Insufficient dietary folate intake may be causally related to depressive symptoms in younger women, a new Japanese study suggests.
In the observational study, depressive symptoms and folate intakes were investigated in 141 women aged 18 to 28 years (1). Folate intake was calculated based on a diet questionnaire and the measurement of blood folate and homocysteine concentrations. The study results showed that the proportion of women with lower folate intake (less than 240 micrograms per day) was significantly higher in the women with depressive symptoms. Folate intakes of more than the recommended dietary allowance ( RDA) level of 240 micrograms per day were independently related to a decreased risk of depression.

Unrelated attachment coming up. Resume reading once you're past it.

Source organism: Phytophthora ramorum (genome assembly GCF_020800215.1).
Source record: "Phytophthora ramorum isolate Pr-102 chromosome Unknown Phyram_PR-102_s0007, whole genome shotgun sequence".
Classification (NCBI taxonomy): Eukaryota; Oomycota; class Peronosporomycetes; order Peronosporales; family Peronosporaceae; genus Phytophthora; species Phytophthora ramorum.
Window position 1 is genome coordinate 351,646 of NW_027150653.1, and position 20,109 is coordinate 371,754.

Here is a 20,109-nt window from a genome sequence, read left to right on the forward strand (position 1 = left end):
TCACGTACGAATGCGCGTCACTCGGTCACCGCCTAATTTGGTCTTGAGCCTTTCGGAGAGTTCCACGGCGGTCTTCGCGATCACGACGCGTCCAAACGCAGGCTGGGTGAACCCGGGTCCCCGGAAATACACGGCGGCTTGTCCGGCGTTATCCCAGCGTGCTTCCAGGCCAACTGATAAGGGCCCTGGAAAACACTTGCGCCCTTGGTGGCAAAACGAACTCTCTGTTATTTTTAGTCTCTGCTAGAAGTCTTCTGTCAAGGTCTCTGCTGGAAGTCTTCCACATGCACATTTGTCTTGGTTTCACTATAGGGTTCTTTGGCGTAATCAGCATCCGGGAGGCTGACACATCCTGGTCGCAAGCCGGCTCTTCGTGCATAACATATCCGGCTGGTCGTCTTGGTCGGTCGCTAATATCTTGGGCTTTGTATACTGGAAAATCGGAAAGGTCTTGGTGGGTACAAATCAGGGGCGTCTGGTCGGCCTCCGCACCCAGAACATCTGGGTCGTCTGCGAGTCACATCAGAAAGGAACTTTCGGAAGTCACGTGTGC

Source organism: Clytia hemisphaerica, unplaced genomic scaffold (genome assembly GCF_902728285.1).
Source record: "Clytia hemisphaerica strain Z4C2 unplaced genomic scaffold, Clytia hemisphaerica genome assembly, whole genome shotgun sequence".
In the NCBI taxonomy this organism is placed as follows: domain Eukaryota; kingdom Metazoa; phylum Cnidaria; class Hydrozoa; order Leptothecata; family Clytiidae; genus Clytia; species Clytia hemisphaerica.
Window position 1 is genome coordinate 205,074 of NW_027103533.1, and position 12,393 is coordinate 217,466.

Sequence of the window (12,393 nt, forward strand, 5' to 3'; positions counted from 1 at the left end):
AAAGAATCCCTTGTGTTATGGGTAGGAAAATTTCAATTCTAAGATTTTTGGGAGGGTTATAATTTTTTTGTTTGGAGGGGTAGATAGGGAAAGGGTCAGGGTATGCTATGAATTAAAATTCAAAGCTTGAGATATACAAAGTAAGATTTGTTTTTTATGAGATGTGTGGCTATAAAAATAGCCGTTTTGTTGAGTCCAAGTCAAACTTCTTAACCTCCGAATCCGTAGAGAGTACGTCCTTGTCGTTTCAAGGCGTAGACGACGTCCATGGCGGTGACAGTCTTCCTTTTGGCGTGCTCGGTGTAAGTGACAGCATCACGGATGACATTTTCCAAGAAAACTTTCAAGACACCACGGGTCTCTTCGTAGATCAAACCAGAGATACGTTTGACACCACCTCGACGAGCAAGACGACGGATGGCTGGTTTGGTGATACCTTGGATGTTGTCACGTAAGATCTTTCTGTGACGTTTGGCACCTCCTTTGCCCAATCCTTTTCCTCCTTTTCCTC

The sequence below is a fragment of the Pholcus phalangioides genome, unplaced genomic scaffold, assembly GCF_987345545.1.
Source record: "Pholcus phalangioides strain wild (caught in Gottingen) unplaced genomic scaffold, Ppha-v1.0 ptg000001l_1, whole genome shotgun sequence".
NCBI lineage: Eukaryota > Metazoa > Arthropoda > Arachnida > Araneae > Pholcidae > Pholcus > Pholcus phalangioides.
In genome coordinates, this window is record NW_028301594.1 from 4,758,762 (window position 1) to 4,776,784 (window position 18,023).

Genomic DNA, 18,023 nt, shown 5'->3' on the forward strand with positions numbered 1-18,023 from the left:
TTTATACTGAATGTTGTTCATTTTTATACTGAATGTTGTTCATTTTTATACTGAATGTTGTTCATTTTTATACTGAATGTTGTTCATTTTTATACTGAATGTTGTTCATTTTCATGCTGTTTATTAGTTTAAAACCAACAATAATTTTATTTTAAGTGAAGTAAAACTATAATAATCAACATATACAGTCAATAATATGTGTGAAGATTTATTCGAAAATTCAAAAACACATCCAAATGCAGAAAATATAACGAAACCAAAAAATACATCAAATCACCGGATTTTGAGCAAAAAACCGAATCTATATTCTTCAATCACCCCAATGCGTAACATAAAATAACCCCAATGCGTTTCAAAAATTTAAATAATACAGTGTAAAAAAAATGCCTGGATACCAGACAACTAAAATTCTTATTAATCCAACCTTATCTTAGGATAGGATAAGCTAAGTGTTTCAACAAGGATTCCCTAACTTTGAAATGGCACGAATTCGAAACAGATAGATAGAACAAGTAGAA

The researchers concluded that this finding suggests that dietary folate intake may be causally related to depressive symptoms in women of reproductive age. If studies focused on investigating these causal relationships also turned out to have similar results, folate supplementation could reduce the incidence of depression.